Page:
The knock on Parker is he lacks that second level of freak athleticism so many forwards possess, and some worry he’s tapped out a considerable amount of his potential. I like Parker, and I think he would be a hand and glove fit in Utah. (Mormons Unite! Plus, you know, they could kind of use a talented small forward.) I believe Parker would have faced a similar predicament to what Marcus Smart faced this year had he returned for another year. Scouts seem to have a pretty good grasp of who Parker is as a player, which means they’ll spend more time wondering what you won’t be, rather than the other way around.

Parker is projected to go in the top five in most mock drafts, meaning there was really no way of bettering his stock by coming back for another season.

4. Julius Randle
Freshman, Power Forward, Kentucky
Randle was a double-double threat every night his freshman season (finishing the season with an average of 15.0 PPG and 10.4 RPG). The 6-9 Randle is a beast in the paint, and knows how to get to the free throw line (Randle scored more than 1/3 of his points at the foul line in college). He’s not a threat defensively and for all the hoopla surrounding his jump shot, we didn’t see much of it at Kentucky.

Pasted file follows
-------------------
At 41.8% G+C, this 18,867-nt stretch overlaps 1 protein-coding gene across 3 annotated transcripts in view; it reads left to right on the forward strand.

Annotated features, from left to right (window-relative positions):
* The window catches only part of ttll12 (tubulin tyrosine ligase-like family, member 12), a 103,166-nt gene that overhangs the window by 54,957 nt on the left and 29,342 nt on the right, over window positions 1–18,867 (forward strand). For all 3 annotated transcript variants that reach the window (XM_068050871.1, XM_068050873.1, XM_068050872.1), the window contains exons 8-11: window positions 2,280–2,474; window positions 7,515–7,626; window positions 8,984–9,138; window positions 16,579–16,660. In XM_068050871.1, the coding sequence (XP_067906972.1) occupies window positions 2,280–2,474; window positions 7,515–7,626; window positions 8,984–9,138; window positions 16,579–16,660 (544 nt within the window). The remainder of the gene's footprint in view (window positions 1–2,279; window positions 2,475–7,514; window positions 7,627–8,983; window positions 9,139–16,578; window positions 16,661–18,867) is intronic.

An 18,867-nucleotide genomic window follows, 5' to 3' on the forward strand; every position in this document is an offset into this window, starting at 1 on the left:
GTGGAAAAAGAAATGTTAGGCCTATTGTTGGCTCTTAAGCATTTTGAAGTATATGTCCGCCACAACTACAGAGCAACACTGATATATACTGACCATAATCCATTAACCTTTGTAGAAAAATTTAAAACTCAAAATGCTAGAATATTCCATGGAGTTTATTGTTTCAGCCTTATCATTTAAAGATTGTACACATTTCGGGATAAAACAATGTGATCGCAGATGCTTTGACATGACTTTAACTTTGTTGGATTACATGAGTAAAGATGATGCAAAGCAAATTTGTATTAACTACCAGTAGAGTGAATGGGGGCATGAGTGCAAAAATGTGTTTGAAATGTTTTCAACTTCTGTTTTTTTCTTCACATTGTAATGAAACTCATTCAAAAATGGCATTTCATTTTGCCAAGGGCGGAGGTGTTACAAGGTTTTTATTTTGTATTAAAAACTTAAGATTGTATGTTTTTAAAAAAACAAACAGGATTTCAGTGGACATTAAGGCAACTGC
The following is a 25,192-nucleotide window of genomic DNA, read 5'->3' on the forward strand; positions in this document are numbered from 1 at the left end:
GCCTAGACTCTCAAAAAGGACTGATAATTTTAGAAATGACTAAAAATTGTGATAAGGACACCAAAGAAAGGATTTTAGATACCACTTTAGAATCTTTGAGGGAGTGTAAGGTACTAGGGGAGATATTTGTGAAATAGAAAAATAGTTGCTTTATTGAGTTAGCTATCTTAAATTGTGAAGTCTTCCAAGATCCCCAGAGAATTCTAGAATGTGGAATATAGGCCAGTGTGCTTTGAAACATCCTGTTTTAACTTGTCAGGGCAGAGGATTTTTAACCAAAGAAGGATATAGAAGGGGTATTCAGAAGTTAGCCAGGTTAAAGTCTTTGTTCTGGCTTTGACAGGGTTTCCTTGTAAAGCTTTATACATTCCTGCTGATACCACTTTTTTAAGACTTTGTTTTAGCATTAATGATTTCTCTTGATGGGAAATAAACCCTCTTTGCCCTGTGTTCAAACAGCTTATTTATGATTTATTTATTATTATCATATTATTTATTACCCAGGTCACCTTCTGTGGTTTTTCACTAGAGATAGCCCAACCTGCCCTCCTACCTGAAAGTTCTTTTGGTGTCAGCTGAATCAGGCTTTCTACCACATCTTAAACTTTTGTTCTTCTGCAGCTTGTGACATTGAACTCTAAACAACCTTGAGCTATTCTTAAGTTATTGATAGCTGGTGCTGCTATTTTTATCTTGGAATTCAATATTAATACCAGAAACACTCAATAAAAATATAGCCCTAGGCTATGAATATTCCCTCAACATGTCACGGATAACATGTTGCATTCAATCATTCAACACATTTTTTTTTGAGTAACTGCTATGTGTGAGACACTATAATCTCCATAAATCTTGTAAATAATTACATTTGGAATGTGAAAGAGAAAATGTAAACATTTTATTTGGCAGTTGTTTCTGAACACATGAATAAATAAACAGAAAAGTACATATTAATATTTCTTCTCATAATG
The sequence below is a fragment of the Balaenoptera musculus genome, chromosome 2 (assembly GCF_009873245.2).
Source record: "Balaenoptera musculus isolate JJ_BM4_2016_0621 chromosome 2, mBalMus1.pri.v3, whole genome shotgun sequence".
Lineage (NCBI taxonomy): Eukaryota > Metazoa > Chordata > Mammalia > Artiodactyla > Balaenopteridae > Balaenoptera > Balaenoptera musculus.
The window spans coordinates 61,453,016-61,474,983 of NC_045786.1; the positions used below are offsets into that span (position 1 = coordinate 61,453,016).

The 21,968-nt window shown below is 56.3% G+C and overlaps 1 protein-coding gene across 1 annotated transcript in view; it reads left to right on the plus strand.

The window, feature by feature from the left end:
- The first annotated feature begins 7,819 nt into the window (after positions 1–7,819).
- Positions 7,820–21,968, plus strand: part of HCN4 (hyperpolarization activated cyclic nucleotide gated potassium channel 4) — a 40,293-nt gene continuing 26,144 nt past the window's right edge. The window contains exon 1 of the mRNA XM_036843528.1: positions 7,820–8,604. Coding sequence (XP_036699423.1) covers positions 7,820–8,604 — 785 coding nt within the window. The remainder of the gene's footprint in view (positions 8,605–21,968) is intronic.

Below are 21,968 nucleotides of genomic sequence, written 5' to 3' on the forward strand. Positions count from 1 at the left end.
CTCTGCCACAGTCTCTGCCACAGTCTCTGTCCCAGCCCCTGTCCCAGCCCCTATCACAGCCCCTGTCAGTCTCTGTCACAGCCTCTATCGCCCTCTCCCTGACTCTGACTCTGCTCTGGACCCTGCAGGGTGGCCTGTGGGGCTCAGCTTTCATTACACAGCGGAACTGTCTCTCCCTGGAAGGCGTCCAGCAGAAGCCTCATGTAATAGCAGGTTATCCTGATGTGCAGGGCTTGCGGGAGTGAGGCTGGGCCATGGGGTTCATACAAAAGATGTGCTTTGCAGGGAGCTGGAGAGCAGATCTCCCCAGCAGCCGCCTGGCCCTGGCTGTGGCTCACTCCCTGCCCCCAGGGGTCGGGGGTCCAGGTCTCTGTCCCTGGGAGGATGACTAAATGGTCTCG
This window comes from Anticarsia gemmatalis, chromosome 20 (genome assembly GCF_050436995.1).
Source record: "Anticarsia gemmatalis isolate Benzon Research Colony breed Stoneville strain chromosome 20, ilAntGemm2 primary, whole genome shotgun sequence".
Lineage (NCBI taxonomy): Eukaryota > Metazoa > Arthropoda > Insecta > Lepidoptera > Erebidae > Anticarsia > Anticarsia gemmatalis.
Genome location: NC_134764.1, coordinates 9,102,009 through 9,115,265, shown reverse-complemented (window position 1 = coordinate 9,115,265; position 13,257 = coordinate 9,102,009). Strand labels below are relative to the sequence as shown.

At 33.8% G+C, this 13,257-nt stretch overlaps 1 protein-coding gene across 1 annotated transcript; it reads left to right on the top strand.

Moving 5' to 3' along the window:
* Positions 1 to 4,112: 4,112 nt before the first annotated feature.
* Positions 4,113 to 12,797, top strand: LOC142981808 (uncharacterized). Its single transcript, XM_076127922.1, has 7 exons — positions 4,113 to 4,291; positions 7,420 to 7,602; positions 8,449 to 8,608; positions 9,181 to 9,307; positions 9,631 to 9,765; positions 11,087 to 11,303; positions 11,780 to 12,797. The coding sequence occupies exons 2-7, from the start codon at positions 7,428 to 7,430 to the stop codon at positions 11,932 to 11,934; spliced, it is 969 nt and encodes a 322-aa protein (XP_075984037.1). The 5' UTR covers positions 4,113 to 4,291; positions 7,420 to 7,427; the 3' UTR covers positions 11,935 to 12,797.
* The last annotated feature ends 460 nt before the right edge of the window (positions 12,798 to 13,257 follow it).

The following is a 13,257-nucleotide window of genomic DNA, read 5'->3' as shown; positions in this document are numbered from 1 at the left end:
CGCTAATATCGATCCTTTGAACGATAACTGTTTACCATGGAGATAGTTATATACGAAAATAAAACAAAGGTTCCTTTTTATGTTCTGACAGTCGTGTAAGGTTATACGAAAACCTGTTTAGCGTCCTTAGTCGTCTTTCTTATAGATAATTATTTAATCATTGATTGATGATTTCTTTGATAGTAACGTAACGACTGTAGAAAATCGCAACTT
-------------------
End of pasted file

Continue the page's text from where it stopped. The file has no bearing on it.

Now there are conflicting reports on just how big he is physically: ESPN lists Randle at 225 pounds, but most scouting sites say he’s closer to 250. Randle is ready to come in and bang at the NBA level. Is he going to make more than a 10-point, 10-rebound impact, though? Randle lacks that elite level of athleticism, and that has to be somewhat of a concern going forward. I’m not saying he’s a bust, but Thomas Robinson was an undersized, double-double threat in college… Randle struggled to score against the length of the UConn bigs, and they aren’t going to get any smaller in the NBA. Regardless, top Kentucky players never stay more than one year, so Randle’s departure comes as no surprise. Right now he is projected to go somewhere in the top 4-8 range. I’m putting a buyer beware on Randle, though.